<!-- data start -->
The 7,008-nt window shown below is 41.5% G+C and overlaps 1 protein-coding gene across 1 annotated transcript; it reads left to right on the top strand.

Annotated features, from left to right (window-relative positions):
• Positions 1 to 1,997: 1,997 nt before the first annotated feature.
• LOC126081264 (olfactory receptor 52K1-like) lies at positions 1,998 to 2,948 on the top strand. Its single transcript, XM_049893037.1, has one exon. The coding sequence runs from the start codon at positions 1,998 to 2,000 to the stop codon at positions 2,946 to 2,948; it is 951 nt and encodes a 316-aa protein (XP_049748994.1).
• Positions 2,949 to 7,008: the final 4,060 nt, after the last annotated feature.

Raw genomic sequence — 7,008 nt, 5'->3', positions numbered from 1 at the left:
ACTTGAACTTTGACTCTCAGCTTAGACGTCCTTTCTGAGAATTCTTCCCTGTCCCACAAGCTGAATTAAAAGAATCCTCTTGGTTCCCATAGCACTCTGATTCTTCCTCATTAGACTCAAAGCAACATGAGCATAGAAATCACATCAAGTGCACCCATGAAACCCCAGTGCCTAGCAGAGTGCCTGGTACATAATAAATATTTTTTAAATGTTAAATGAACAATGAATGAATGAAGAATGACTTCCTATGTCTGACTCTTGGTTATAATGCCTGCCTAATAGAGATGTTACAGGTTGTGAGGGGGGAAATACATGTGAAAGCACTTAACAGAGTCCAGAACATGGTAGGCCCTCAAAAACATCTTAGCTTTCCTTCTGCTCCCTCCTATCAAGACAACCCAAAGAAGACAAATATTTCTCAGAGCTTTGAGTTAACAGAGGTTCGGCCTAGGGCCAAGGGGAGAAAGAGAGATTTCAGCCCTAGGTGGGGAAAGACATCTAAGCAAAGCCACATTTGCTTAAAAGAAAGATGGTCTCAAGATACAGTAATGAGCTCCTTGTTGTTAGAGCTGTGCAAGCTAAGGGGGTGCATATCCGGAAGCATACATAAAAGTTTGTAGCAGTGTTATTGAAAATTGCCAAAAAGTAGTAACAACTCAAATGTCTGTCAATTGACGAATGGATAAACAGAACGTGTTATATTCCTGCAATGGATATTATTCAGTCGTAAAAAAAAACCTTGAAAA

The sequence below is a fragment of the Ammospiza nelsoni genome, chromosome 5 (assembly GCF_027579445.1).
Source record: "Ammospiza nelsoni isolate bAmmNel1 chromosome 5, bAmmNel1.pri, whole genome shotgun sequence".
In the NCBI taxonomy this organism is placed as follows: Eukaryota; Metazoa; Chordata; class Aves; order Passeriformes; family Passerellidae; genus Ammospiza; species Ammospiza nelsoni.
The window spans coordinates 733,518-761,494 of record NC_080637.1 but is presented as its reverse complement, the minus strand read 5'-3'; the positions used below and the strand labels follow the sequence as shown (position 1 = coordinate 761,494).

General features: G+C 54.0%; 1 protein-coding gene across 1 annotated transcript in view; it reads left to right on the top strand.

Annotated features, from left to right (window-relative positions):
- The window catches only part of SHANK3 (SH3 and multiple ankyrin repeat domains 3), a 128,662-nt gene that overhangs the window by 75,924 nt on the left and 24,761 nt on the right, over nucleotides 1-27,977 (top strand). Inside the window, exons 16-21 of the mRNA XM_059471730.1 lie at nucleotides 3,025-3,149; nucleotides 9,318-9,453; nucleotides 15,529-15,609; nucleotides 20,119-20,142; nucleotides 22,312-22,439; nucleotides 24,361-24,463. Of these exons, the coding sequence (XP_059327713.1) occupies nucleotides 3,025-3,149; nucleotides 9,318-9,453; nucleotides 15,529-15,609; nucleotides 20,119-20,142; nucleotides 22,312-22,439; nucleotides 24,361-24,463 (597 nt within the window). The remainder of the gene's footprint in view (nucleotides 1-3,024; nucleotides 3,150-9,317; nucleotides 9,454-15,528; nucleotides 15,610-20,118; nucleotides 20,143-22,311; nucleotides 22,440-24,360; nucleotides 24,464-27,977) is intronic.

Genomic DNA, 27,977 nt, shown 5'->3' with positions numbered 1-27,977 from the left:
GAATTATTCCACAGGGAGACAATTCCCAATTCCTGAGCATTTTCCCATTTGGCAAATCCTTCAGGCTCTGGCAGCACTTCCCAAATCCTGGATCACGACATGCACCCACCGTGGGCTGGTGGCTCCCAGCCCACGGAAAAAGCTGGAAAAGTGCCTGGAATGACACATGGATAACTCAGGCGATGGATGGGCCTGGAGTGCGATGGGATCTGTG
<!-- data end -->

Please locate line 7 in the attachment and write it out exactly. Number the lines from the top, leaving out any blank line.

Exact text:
ACTTGAACTTTGACTCTCAGCTTAGACGTCCTTTCTGAGAATTCTTCCCTGTCCCACAAGCTGAATTAAAAGAATCCTCTTGGTTCCCATAGCACTCTGATTCTTCCTCATTAGACTCAAAGCAACATGAGCATAGAAATCACATCAAGTGCACCCATGAAACCCCAGTGCCTAGCAGAGTGCCTGGTACATAATAAATATTTTTTAAATGTTAAATGAACAATGAATGAATGAAGAATGACTTCCTATGTCTGACTCTTGGTTATAATGCCTGCCTAATAGAGATGTTACAGGTTGTGAGGGGGGAAATACATGTGAAAGCACTTAACAGAGTCCAGAACATGGTAGGCCCTCAAAAACATCTTAGCTTTCCTTCTGCTCCCTCCTATCAAGACAACCCAAAGAAGACAAATATTTCTCAGAGCTTTGAGTTAACAGAGGTTCGGCCTAGGGCCAAGGGGAGAAAGAGAGATTTCAGCCCTAGGTGGGGAAAGACATCTAAGCAAAGCCACATTTGCTTAAAAGAAAGATGGTCTCAAGATACAGTAATGAGCTCCTTGTTGTTAGAGCTGTGCAAGCTAAGGGGGTGCATATCCGGAAGCATACATAAAAGTTTGTAGCAGTGTTATTGAAAATTGCCAAAAAGTAGTAACAACTCAAATGTCTGTCAATTGACGAATGGATAAACAGAACGTGTTATATTCCTGCAATGGATATTATTCAGTCGTAAAAAAAAACCTTGAAAA